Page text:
If you can’t plant a tree somewhere today, arbor day enthusiasts suggest taking stock of your own. Are they healthy? In need of a trim? Perhaps some fertilizer is in order.
Our suburban lot is about 6,000 square feet. The house occupies a third of that and what’s left includes the garden, a deck, a patio and a few trees. Three established trees grew in our backyard when we bought the house, but not a single tree out front. I started researching approved street trees before escrow even closed, and together my husband and I settled on a Chinese Pistache. The Pistache grows in the strip between the sidewalk and the street, perfectly situated for viewing from my home office and the kitchen.
After years of broken sidewalks, car damage and probably lawsuits, the city arborist requires well-behaved “street” trees. No invasive roots, no sticky sap to damage cars and they’ve banned Liquidambar styraciflua which toss down ankle-turning, stroller-jamming hard, dry fruit. They are lovely trees in the right setting, but not well suited curbside. No pip-squeaks either, which is to say, 15 gallon trees (at a minimum) when planted for safe traffic visibility.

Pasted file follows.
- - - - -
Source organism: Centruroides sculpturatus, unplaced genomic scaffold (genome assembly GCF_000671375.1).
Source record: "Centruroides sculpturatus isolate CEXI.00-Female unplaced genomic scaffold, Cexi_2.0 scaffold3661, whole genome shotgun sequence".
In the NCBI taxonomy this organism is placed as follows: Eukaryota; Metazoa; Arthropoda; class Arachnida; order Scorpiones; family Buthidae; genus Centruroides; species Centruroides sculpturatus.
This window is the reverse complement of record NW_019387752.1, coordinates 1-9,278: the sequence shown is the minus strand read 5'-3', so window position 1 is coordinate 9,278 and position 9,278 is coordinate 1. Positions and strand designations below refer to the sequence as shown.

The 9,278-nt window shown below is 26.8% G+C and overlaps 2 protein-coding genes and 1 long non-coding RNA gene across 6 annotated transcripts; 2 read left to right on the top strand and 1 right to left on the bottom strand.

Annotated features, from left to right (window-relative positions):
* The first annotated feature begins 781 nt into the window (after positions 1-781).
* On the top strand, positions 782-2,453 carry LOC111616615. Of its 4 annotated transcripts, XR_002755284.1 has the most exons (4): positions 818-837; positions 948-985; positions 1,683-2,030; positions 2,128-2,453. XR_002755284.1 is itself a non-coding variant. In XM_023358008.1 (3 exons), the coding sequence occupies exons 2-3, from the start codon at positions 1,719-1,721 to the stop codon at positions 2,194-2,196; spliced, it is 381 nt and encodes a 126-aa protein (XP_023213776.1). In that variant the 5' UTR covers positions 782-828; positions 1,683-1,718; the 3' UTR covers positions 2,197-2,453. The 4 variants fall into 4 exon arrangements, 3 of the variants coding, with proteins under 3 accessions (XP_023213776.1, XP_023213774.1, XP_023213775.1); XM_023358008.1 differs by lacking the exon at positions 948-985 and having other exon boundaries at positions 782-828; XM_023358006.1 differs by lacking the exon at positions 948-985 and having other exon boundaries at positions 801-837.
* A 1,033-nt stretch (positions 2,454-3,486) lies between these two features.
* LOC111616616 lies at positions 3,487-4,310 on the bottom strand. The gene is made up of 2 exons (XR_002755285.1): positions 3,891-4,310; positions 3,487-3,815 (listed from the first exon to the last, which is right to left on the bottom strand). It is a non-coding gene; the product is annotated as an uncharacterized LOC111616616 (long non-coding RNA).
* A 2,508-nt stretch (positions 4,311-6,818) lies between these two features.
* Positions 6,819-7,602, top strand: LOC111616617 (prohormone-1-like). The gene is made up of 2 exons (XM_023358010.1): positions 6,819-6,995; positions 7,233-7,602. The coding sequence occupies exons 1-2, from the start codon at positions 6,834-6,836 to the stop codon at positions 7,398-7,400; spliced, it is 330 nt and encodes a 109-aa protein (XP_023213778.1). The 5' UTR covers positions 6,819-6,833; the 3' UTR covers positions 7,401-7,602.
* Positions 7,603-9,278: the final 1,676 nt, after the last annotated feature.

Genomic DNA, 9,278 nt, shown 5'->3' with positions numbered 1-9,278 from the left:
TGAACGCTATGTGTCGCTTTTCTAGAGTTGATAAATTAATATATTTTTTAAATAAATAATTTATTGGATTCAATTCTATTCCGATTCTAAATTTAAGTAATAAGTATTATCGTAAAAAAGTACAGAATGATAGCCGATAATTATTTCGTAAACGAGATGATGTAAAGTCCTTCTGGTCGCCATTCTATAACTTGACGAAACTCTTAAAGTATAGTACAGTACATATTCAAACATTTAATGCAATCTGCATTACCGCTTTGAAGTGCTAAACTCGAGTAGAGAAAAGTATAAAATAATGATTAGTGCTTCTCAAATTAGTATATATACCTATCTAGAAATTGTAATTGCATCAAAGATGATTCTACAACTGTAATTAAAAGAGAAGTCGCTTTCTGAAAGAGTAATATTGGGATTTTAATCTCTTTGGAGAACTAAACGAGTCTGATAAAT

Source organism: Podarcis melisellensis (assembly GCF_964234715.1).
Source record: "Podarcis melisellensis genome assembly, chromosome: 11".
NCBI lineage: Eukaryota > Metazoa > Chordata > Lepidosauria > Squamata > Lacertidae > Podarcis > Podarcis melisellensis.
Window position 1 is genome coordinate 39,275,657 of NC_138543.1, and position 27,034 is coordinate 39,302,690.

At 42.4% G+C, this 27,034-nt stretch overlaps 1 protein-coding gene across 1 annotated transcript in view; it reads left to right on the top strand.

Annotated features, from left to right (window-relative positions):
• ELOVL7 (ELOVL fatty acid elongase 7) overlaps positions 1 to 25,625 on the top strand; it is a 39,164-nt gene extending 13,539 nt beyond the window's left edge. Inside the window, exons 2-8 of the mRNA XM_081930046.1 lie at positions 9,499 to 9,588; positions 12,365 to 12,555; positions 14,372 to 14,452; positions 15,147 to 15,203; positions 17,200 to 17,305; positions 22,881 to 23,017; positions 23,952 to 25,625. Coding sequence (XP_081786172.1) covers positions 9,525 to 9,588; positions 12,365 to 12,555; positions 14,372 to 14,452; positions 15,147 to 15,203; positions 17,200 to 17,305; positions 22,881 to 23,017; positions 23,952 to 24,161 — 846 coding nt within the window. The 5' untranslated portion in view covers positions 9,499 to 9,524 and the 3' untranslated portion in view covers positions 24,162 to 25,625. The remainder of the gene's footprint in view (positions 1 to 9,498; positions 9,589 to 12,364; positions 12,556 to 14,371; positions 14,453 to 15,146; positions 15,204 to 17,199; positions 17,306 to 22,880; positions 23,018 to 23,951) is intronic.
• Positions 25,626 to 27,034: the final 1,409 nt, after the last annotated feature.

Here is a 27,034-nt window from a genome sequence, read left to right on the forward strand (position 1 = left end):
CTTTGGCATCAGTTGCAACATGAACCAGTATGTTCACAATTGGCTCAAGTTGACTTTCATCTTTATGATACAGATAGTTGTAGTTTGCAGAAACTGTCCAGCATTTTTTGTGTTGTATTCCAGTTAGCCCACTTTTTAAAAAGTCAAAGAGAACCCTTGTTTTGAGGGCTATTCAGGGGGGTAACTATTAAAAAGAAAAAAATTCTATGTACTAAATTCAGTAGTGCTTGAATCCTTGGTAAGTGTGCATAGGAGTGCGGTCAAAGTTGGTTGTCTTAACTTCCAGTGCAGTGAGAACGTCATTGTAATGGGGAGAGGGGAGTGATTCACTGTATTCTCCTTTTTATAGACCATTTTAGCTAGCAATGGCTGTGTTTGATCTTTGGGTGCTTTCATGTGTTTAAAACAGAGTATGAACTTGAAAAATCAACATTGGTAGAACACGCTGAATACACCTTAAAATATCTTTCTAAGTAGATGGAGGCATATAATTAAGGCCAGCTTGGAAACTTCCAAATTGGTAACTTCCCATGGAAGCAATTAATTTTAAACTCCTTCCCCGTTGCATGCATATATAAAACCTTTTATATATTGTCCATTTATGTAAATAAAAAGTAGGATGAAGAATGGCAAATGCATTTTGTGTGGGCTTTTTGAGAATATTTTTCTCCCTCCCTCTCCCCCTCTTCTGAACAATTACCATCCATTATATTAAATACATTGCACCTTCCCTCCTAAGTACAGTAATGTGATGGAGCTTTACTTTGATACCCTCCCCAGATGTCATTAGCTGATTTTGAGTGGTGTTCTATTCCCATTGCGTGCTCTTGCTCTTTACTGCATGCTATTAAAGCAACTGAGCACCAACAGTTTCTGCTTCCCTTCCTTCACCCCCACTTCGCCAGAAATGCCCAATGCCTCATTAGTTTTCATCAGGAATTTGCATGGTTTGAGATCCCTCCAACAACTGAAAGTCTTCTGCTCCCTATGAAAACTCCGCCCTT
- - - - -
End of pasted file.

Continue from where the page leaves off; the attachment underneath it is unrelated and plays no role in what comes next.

We love our tree! In the first few years, we measured its growth, but eventually it grew too tall. We had boys by then, so all our attentions shifted down, as we measured their height in inches and eventually feet.
In the fall our tree turns multiple shades of amber, then quietly drops a blanket of leaves, so subtle they hardly need raking. We hang our singing skeleton from the branch to entertain passers-by around Halloween, and by winter the tree strips to its own skeletal form.
My youngest son loves climbing that tree and when it was dense with foliage, he once hid up there so he could drop down and surprise his unsuspecting friend. Last summer, he and a friend rigged a series of buckets and tubes and created an impromptu dunk tank, supported by the trees now-strong limbs.
If that tree could talk, it would have a story to tell. Have you hugged your favorite tree today?